Miami – August 2019 value per Avios: 0.25p   August 2016 value per Avios: 0.74p

Las Vegas – August 2019 value per Avios: 0.67p   August 2016 value per Avios: 1.37p

San Francisco – August 2019 value per Avios: 0.21p   August 2016 value per Avios: 0.92p

Barbados – August 2019 value per Avios: 0.48p   August 2016 value per Avios: 0.91p

Mumbai – August 2019 value per Avios: 0.57p   August 2016 value per Avios: 0.75p

Hong Kong – August 2019 value per Avios: 0.62p  August 2016 value per Avios: 1.28p

Singapore – August 2019 value per Avios: 0.47p  August 2016 value per Avios: 0.60p

This is shocking.  Not just in terms of the appalling ‘pence per Avios’ value received – even the ‘best’ route I looked at doesn’t come close to a level where I could justify redeeming, unless I wanted flexibility to cancel – but also how the value has been slowly chipped away.

Like a frog boiling in a saucepan, the combination of:

flat or lower cash fares, partly from the launch of ‘hand baggage only’ on long haul

higher taxes and charges on Economy redemptions, and

the removal of off-peak Avios dates during August

…. has cumulatively crept up on us without being fully noticed.  It has wiped out much of the value of the Avios scheme for the ‘average’ customer looking to redeem during the school holiday for long haul economy flights.

Of course, on certain higher priced dates and factoring in luggage fees, the value you get can be a lot better but the base line valuation for long haul Economy redemptions is now pretty darn low.

how to earn avios from credit cards

How to earn Avios from UK credit cards (June 2021)

As a reminder, there are various ways of earning Avios from UK credit cards.  Many cards also have generous sign-up bonuses!

There are two official British Airways American Express cards:

British Airways American Express card

British Airways American Express

5,000 Avios for signing up, no annual fee and a companion voucher for spending £20,000 Read our full review

BA Premium Plus American Express card BAPP

British Airways American Express Premium Plus

25,000 Avios and the UK’s most valuable credit card perk – the 2-4-1 companion voucher Read our full review

You can also get generous sign-up bonuses by applying for American Express cards which earn Membership Rewards points, such as:

Nectar American Express

American Express Preferred Rewards Gold

Your best beginner’s card – 20,000 points, FREE for a year & two airport lounge passes Read our full review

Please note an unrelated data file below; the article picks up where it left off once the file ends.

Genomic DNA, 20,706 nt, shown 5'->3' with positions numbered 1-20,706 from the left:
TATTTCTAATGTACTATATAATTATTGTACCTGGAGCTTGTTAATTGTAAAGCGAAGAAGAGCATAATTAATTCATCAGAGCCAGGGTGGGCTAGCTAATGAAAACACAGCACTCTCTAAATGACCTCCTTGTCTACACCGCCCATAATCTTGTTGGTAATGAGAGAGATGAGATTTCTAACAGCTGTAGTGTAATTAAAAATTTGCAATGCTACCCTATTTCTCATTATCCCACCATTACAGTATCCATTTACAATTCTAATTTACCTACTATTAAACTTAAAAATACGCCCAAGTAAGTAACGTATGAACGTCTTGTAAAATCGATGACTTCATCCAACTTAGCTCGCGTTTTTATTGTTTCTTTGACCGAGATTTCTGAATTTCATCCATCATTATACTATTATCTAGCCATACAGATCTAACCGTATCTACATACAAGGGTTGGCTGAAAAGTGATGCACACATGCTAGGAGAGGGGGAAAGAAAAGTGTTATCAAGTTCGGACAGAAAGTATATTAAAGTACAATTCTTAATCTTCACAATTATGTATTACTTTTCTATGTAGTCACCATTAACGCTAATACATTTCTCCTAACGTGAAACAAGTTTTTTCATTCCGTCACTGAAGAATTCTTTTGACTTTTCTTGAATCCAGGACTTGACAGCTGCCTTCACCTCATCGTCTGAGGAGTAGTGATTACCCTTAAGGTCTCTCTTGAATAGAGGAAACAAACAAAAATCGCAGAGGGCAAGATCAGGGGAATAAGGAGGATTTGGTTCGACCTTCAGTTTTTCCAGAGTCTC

American Express Platinum card Amex

The Platinum Card from American Express

30,000 points and an unbeatable set of travel benefits – for a fee Read our full review

We also recommend Capital On Tap for limited companies. You earn 1 Avios per £1 which is impressive for a Visa card:

Capital On Tap Business Rewards Visa

The most generous Avios Visa or Mastercard for a limited company Read our full review

Click here to read our detailed summary of all UK credit cards which earn Avios. This includes both personal and small business cards.

(Want to earn more Avios?  Click here to visit our home page for our latest articles on earning and spending your Avios points and click here to see how to earn more Avios this month from offers and promotions.)

Comments (165)

  • Laura says:

    I’m probably more of an average avios customer than an average headforpoints reader in that I don’t travel for work or have a 6 figure salary.
    I had a Amex Gold that I was hoping to churn but I don’t think I would meet the spending requirements again. Last year I only made it because I paid for a group holiday and got the cash back from my friends.

    I have about 42,000 avios and just can’t find decent way to use them. Even European short haul seems poor value when I frequently buy Ryanair flights for £10-30 return. Living in East London, Stansted is also my most convenient airport.

    I’m definitely too poor for this hobby! Haha

    • Rob says:

      Try European business class on BA and enjoy the civility of priority check in, an airport lounge, priority security, priority boarding, empty middle seat, free food, unlimited free champagne etc ….

      • FirstClassLad says:

        … I concur with ROB, for a special occasion. Otherwise use the Avios to reduce a cash booking. (Part Avios Part Cash)

      • Laura says:

        Thanks, I’ll give that a look!

  • Nigel Williams says:

    OT – Wife wants to redeem Avios for a trip to Florida.Cost is 1600 cash total or 65000 Avios (130K, but using 2-4-1) + 873 Taxes in Premium Economy / WTP,

    For me as a first time Redmption, that seems OK – as my maths would be:
    1600 – 837 = 763
    65000 / 76300 = 0.85p per Avios

    Am I getting my sums right?

  • Nigel Williams says:

    Actually, wrong sums!
    1600 – 873 = 727
    65000 / 72700 = 0.89p per Avios

    • Genghis says:

      It’s pence per avios so 72700 / 65000, assuming no value on 241 of course